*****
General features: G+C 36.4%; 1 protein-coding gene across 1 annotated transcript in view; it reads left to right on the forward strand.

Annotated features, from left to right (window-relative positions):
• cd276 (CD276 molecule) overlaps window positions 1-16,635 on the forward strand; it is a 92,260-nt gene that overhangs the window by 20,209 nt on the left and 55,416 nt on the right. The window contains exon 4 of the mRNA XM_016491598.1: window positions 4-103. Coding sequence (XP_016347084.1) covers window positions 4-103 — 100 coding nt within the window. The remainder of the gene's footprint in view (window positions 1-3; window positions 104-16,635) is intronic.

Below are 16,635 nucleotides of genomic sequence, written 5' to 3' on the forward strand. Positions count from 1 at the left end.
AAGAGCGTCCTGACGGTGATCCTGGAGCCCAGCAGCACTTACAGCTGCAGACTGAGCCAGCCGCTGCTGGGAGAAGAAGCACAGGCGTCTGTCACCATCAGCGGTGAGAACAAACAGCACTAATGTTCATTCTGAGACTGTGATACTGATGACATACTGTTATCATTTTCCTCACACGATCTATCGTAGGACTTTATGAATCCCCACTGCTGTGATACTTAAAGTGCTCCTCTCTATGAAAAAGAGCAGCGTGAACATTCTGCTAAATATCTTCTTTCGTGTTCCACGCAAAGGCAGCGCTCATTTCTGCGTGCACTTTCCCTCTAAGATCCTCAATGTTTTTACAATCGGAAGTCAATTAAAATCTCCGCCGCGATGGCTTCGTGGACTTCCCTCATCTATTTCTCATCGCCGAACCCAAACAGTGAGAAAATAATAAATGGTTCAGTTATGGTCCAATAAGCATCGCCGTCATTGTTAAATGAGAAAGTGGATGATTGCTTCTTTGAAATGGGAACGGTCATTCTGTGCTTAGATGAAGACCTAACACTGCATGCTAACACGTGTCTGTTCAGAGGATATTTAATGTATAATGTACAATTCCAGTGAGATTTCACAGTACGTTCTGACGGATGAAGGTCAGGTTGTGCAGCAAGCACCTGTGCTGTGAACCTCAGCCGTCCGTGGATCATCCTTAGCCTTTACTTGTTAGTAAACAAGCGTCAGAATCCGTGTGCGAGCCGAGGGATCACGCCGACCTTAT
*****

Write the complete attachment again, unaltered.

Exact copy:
General features: G+C 36.4%; 1 protein-coding gene across 1 annotated transcript in view; it reads left to right on the forward strand.

Annotated features, from left to right (window-relative positions):
• cd276 (CD276 molecule) overlaps window positions 1-16,635 on the forward strand; it is a 92,260-nt gene that overhangs the window by 20,209 nt on the left and 55,416 nt on the right. The window contains exon 4 of the mRNA XM_016491598.1: window positions 4-103. Coding sequence (XP_016347084.1) covers window positions 4-103 — 100 coding nt within the window. The remainder of the gene's footprint in view (window positions 1-3; window positions 104-16,635) is intronic.

Below are 16,635 nucleotides of genomic sequence, written 5' to 3' on the forward strand. Positions count from 1 at the left end.
AAGAGCGTCCTGACGGTGATCCTGGAGCCCAGCAGCACTTACAGCTGCAGACTGAGCCAGCCGCTGCTGGGAGAAGAAGCACAGGCGTCTGTCACCATCAGCGGTGAGAACAAACAGCACTAATGTTCATTCTGAGACTGTGATACTGATGACATACTGTTATCATTTTCCTCACACGATCTATCGTAGGACTTTATGAATCCCCACTGCTGTGATACTTAAAGTGCTCCTCTCTATGAAAAAGAGCAGCGTGAACATTCTGCTAAATATCTTCTTTCGTGTTCCACGCAAAGGCAGCGCTCATTTCTGCGTGCACTTTCCCTCTAAGATCCTCAATGTTTTTACAATCGGAAGTCAATTAAAATCTCCGCCGCGATGGCTTCGTGGACTTCCCTCATCTATTTCTCATCGCCGAACCCAAACAGTGAGAAAATAATAAATGGTTCAGTTATGGTCCAATAAGCATCGCCGTCATTGTTAAATGAGAAAGTGGATGATTGCTTCTTTGAAATGGGAACGGTCATTCTGTGCTTAGATGAAGACCTAACACTGCATGCTAACACGTGTCTGTTCAGAGGATATTTAATGTATAATGTACAATTCCAGTGAGATTTCACAGTACGTTCTGACGGATGAAGGTCAGGTTGTGCAGCAAGCACCTGTGCTGTGAACCTCAGCCGTCCGTGGATCATCCTTAGCCTTTACTTGTTAGTAAACAAGCGTCAGAATCCGTGTGCGAGCCGAGGGATCACGCCGACCTTAT